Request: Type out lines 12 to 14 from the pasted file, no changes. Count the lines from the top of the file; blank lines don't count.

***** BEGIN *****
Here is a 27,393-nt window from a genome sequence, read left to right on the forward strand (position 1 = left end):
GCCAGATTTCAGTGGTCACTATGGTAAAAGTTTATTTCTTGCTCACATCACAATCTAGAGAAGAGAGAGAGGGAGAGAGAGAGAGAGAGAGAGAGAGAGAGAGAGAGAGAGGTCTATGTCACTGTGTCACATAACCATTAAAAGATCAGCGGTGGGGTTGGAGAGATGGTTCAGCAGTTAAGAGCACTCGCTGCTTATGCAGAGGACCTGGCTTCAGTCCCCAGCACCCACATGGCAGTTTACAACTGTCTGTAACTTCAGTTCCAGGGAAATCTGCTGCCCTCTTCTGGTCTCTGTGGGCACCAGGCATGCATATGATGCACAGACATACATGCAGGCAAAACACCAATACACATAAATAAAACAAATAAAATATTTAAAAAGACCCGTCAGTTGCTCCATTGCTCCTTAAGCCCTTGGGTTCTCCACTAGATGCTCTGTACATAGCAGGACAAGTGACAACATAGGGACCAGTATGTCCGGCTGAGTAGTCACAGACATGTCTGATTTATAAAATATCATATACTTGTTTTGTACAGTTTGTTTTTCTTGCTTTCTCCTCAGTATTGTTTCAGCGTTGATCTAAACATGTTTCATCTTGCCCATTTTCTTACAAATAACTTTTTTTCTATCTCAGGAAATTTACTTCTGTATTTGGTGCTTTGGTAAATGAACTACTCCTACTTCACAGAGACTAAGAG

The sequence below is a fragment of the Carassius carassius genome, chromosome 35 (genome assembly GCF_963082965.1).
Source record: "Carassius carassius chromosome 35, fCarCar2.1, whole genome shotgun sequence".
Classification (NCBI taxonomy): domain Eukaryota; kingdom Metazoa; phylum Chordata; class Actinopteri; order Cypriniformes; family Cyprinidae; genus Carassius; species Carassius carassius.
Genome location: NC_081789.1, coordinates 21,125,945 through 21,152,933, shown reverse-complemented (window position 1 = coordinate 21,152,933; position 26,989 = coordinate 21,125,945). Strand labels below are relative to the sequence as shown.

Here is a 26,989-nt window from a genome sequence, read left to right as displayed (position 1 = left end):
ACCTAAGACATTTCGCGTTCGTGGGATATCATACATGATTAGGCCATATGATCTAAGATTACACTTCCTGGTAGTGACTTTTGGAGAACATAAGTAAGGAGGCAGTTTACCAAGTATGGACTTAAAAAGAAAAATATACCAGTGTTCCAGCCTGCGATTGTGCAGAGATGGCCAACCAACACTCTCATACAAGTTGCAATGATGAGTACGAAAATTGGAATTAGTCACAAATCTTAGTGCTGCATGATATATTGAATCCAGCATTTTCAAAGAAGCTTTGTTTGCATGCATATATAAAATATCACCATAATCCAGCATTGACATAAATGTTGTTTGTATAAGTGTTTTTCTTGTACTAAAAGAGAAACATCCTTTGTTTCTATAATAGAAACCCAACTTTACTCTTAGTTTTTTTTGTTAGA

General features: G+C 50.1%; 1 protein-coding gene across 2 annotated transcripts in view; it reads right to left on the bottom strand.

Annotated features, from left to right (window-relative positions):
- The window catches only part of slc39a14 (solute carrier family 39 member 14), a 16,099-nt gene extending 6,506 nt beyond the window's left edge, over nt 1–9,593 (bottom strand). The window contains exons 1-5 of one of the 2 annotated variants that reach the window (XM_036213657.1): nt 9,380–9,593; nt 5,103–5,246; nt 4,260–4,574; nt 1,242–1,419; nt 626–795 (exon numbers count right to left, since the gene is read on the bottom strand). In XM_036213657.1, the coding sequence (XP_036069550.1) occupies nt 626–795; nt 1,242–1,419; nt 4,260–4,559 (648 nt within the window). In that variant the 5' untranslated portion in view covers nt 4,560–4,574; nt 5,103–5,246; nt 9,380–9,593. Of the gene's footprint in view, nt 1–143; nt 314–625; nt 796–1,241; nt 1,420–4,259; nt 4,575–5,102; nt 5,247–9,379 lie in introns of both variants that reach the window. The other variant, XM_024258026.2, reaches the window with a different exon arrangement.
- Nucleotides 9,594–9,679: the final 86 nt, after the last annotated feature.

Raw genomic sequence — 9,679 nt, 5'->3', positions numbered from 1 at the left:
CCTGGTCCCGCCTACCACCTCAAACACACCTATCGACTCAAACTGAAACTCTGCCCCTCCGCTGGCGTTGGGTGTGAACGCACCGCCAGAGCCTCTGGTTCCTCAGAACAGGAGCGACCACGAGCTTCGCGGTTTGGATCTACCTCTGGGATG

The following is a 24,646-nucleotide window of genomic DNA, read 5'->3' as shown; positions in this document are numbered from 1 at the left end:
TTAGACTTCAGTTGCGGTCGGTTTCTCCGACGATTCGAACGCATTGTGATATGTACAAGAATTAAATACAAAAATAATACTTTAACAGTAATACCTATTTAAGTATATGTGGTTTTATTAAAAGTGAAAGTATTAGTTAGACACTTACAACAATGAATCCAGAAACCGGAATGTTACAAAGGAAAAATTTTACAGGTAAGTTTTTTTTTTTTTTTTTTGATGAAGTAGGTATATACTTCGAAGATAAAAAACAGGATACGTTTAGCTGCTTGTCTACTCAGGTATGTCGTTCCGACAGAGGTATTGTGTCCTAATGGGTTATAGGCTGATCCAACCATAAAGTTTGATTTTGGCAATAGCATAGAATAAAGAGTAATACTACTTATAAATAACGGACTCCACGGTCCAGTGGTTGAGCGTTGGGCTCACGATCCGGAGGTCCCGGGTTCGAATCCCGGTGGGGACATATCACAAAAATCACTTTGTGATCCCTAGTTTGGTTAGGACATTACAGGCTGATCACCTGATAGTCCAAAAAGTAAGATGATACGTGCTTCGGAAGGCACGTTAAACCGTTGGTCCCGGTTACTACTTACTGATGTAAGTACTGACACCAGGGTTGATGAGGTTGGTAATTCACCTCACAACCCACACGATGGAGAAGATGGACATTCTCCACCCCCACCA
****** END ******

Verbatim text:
- Nucleotides 9,594–9,679: the final 86 nt, after the last annotated feature.

Raw genomic sequence — 9,679 nt, 5'->3', positions numbered from 1 at the left:
CCTGGTCCCGCCTACCACCTCAAACACACCTATCGACTCAAACTGAAACTCTGCCCCTCCGCTGGCGTTGGGTGTGAACGCACCGCCAGAGCCTCTGGTTCCTCAGAACAGGAGCGACCACGAGCTTCGCGGTTTGGATCTACCTCTGGGATG